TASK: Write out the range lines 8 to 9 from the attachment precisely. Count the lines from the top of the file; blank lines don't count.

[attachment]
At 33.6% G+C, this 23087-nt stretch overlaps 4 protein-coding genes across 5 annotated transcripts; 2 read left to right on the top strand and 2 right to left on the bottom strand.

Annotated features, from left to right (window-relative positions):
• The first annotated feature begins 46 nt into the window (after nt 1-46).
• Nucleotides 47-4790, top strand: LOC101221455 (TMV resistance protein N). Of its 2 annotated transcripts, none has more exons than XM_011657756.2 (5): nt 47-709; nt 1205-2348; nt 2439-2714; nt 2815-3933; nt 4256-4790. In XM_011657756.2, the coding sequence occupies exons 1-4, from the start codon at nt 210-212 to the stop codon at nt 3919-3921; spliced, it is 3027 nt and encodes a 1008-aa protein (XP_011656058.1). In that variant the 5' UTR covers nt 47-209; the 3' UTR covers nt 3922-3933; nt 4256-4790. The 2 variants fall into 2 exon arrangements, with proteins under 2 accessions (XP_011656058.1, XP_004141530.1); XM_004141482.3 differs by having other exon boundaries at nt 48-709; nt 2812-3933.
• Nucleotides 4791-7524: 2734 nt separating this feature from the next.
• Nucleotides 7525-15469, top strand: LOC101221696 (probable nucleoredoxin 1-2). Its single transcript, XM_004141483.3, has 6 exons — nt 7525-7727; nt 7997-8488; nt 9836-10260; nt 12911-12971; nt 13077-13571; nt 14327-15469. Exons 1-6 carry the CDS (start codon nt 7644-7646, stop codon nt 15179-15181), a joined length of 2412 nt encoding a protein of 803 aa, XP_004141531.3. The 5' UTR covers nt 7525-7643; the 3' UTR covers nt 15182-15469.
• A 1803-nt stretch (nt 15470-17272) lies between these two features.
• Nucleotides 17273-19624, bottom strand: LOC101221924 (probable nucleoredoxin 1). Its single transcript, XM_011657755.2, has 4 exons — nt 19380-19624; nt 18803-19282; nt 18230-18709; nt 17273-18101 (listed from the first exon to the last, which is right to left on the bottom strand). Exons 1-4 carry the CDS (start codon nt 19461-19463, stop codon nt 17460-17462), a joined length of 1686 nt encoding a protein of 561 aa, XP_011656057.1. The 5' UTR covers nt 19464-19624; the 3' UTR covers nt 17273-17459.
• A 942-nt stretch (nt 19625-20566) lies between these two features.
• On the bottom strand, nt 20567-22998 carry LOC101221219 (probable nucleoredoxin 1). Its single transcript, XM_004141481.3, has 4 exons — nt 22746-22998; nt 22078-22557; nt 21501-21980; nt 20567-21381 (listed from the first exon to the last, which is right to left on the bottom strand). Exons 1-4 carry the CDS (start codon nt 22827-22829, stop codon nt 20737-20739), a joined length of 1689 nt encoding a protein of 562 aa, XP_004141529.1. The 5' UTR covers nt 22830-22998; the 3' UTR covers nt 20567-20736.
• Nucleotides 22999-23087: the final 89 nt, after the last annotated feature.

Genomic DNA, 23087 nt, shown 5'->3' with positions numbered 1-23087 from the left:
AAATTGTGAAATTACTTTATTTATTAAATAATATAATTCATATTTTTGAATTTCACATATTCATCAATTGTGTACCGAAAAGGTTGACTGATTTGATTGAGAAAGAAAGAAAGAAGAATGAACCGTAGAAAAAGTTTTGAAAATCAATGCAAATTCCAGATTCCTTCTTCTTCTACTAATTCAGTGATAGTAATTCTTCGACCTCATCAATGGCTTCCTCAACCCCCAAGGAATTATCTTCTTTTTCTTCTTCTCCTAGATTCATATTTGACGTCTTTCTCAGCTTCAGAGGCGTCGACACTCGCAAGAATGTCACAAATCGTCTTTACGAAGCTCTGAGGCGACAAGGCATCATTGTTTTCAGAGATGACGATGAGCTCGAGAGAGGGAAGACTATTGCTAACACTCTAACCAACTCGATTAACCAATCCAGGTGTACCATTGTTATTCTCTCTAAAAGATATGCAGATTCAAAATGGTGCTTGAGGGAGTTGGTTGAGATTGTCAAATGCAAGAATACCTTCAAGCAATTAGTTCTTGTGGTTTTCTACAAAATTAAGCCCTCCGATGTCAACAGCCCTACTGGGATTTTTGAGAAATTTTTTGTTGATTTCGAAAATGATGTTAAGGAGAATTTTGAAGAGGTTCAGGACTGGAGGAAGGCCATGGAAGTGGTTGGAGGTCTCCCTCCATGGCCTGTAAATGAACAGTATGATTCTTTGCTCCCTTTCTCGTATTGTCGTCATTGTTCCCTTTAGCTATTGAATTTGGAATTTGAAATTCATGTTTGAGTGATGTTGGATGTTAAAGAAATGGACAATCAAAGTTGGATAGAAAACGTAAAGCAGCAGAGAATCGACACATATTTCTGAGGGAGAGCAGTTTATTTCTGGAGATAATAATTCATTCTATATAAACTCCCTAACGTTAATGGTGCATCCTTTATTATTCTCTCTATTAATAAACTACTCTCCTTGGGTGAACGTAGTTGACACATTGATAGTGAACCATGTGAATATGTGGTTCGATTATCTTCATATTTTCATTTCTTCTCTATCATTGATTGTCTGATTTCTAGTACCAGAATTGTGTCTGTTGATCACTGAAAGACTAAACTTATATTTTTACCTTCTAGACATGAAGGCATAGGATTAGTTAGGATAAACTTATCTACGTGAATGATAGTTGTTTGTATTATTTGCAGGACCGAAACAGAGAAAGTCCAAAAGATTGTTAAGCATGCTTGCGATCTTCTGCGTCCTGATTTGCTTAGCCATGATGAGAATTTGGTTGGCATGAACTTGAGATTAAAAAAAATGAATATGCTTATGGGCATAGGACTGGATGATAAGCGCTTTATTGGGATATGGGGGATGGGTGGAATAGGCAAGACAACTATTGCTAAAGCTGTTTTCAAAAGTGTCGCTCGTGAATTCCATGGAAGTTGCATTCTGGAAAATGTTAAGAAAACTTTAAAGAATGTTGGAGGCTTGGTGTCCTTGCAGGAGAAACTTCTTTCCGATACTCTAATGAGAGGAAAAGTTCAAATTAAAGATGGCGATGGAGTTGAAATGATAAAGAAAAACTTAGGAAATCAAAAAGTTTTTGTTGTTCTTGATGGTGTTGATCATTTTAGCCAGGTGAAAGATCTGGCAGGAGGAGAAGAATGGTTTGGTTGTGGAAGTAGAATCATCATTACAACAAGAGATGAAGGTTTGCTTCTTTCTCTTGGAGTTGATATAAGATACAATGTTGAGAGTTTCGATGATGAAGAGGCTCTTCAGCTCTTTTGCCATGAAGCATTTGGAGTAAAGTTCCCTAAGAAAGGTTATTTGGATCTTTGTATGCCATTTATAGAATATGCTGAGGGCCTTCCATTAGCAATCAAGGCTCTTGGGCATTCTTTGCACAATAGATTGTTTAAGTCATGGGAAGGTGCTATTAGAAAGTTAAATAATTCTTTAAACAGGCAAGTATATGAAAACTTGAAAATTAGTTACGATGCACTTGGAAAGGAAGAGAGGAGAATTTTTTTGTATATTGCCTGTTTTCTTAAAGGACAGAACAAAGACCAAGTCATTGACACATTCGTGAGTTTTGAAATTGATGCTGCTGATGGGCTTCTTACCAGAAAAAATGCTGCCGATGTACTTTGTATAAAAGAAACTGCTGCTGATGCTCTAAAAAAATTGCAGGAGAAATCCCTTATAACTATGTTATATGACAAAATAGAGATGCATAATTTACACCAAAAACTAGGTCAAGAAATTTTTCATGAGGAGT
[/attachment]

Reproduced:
• Nucleotides 17273-19624, bottom strand: LOC101221924 (probable nucleoredoxin 1). Its single transcript, XM_011657755.2, has 4 exons — nt 19380-19624; nt 18803-19282; nt 18230-18709; nt 17273-18101 (listed from the first exon to the last, which is right to left on the bottom strand). Exons 1-4 carry the CDS (start codon nt 19461-19463, stop codon nt 17460-17462), a joined length of 1686 nt encoding a protein of 561 aa, XP_011656057.1. The 5' UTR covers nt 19464-19624; the 3' UTR covers nt 17273-17459.
• A 942-nt stretch (nt 19625-20566) lies between these two features.